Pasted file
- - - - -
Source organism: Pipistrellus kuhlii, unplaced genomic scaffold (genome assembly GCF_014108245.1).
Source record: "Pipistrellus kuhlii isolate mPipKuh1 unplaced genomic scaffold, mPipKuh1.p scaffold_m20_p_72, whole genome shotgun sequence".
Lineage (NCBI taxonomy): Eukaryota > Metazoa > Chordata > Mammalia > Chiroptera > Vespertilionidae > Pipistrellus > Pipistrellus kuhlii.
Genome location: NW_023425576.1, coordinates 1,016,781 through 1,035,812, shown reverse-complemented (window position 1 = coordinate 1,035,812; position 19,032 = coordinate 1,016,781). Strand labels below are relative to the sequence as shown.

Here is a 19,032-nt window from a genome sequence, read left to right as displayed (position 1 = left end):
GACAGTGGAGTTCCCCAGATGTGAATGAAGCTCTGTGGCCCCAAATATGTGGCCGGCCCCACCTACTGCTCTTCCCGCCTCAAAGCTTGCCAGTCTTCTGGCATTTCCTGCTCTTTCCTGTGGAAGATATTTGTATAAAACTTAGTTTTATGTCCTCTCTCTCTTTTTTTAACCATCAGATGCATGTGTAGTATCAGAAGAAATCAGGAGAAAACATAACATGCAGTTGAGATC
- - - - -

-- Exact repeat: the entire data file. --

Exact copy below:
Source organism: Pipistrellus kuhlii, unplaced genomic scaffold (genome assembly GCF_014108245.1).
Source record: "Pipistrellus kuhlii isolate mPipKuh1 unplaced genomic scaffold, mPipKuh1.p scaffold_m20_p_72, whole genome shotgun sequence".
Lineage (NCBI taxonomy): Eukaryota > Metazoa > Chordata > Mammalia > Chiroptera > Vespertilionidae > Pipistrellus > Pipistrellus kuhlii.
Genome location: NW_023425576.1, coordinates 1,016,781 through 1,035,812, shown reverse-complemented (window position 1 = coordinate 1,035,812; position 19,032 = coordinate 1,016,781). Strand labels below are relative to the sequence as shown.

Here is a 19,032-nt window from a genome sequence, read left to right as displayed (position 1 = left end):
GACAGTGGAGTTCCCCAGATGTGAATGAAGCTCTGTGGCCCCAAATATGTGGCCGGCCCCACCTACTGCTCTTCCCGCCTCAAAGCTTGCCAGTCTTCTGGCATTTCCTGCTCTTTCCTGTGGAAGATATTTGTATAAAACTTAGTTTTATGTCCTCTCTCTCTTTTTTTAACCATCAGATGCATGTGTAGTATCAGAAGAAATCAGGAGAAAACATAACATGCAGTTGAGATC